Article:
they acted. and the question is whether they'll have the courage of their convictions. speaker boehner appears to be torn by this. mitch mcconnell, on the other hand, appears to be concerned about winning a primary in kentucky. i can only recall his tactics that tried to mug the president, apparently, will continue. so this is a very interesting question. there are clearly people within the republican party who don't want them to be more flexible, who want to go down in flames. and that's the key issue. there are republicans who will be running for re-election for the senate next time pp, republican members of the house who understand they've got to be more flexible. and it's going to be interesting to watch. i hope they will fine the courage to break with the tea party. to date i'm not encouraged. to date the tea party continues to have that veto. >> now, compare this aftermath of an election with 2010, after the midterm election. what is the difference in terms of the political landscape and leverage of the democratic party? >> well, clearly the democratic message won. let me point o
this to be a juicy story as opposed to writing about white house budget negotiations with john boehner, particularly in the last 12 hours as we have learned about an fbi agent who was investigating the case initially who sent a shirtless photo of himself to one of the women involved and now these 30,000 e-mails, suspect e-mails between the general who had been commanding the war effort in afghanistan, general allen, and jill kelley, one of the women involved in this, which make me ask the question, when does he have time to run the war? >> right, right. i want to ask you, too, watching pictures of the white house in the briefing room and jay carney's going to step up to the podium, get a lot of questions, you can bet a lot on the scandal and the implications and this certainly has to be quite a distraction, to say the very least, the white house. how do they get on top of this? how do they get ahead of the story in some way? clearly they're not going to want the president to deal with these questions tomorrow at the press conference. >> well, it's inevitable, you can put money on it president obama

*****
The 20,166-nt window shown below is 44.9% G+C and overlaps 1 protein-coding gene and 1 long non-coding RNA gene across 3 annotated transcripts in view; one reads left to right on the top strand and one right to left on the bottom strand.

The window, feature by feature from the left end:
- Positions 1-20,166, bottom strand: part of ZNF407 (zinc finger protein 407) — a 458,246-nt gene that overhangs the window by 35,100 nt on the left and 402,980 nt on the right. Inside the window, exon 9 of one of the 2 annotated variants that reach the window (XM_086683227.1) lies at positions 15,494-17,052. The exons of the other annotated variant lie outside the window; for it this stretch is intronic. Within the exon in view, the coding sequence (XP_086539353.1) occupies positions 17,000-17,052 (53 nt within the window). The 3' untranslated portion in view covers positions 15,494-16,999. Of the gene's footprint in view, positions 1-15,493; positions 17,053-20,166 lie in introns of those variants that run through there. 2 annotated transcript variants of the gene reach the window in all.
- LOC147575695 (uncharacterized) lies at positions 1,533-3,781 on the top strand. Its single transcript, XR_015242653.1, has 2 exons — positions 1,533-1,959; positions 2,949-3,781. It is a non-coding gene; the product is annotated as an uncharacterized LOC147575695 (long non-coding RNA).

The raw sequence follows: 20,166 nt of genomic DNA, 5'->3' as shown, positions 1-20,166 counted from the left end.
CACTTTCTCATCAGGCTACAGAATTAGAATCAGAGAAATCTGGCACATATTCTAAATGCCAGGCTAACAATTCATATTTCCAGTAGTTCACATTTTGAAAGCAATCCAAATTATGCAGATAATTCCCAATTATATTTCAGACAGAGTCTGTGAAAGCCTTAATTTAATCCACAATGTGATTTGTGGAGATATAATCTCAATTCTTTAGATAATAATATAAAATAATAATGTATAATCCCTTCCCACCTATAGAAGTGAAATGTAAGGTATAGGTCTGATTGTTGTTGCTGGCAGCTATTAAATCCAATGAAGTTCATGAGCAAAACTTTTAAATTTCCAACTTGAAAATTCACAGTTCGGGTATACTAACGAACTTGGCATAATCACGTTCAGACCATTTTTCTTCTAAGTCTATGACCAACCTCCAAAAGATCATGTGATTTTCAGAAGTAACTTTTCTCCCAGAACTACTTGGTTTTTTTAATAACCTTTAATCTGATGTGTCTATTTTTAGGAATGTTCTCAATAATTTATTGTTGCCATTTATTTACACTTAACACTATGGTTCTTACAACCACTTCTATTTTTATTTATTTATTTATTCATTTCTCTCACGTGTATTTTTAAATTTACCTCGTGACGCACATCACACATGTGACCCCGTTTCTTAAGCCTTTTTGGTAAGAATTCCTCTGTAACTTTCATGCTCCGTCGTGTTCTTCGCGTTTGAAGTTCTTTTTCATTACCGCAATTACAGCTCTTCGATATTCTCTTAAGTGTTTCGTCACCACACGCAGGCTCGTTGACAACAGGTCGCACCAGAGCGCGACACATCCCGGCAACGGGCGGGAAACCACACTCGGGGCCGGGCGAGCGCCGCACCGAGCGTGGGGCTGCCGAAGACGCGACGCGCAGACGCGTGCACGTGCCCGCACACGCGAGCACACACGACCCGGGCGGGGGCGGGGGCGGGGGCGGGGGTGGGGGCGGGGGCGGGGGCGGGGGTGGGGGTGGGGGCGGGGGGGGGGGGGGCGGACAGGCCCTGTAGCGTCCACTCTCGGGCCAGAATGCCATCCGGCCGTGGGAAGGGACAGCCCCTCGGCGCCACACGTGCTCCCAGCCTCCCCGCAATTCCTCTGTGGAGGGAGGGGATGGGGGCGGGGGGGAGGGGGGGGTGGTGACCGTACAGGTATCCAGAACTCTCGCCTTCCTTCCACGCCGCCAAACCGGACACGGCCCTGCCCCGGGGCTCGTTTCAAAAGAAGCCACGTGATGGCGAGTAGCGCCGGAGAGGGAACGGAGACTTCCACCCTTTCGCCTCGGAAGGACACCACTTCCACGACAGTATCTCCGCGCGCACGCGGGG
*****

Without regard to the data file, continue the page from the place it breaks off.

when you saw nancy pelosi out there. you saw john boehner out there saying we are hopeful we can get a deal done. and the market had a positive reaction to that. yet it lost that upside throughout the day, teetered back and forth between positive and negative territory. finally, closing the day out positive, so perhaps that suggests that maybe we are a little bit closer. but here's the thing, randi, they've got to get something done. they've got to solve this issue. because if not, the consequences are severe. >> but you listen to some people, and they suggest that fears of fallen off the cliff are overblown. what are the real consequences here? >> the real consequences are another recession. i mean, i can tell you every ceo that i'm talking to right now says i'm not making major decisions. i'm waiting. i'm standing by the sidelines. i can't hire a lot of people, i can't invest in a lot of infrastructure because i don't know what the landscape is going to be in the next 45 days. i don't know what the landscape is going to be in the next three months. so there's a lot of holdup. now,
can pass the alternative. but it's your problem to get the votes. and boehner would be well put not to try to cut a deal with obama but instead to say paul ryan's going to bring a solution to the fix, we're going to gather votes for it. i guarantee you, you'll get the right to have a democratic substitute. and if you can get enough republicans to vote for it, terrific. but they do not have an obligation to concede that the only mandate in washington is the president's. >> you're talking about chains hiring people for 29 hours. i'm hearing that from small business owners across pensacola. >> yeah. >> my own district. on election night i got three different e-mails from small business owners going it's sad -- and i said this on the air a couple days ago. they said i'm going to have to put these people on for less than 30 hours and i'm going to lose my best people. i can choose to do that or fire six, seven people because my margins are so small i'm fighting to keep my business open. >> you track the number of layoffs and closures in the first week since the election, it's sobering
Search Results 0 to 19 of about 20 (some duplicates have been removed)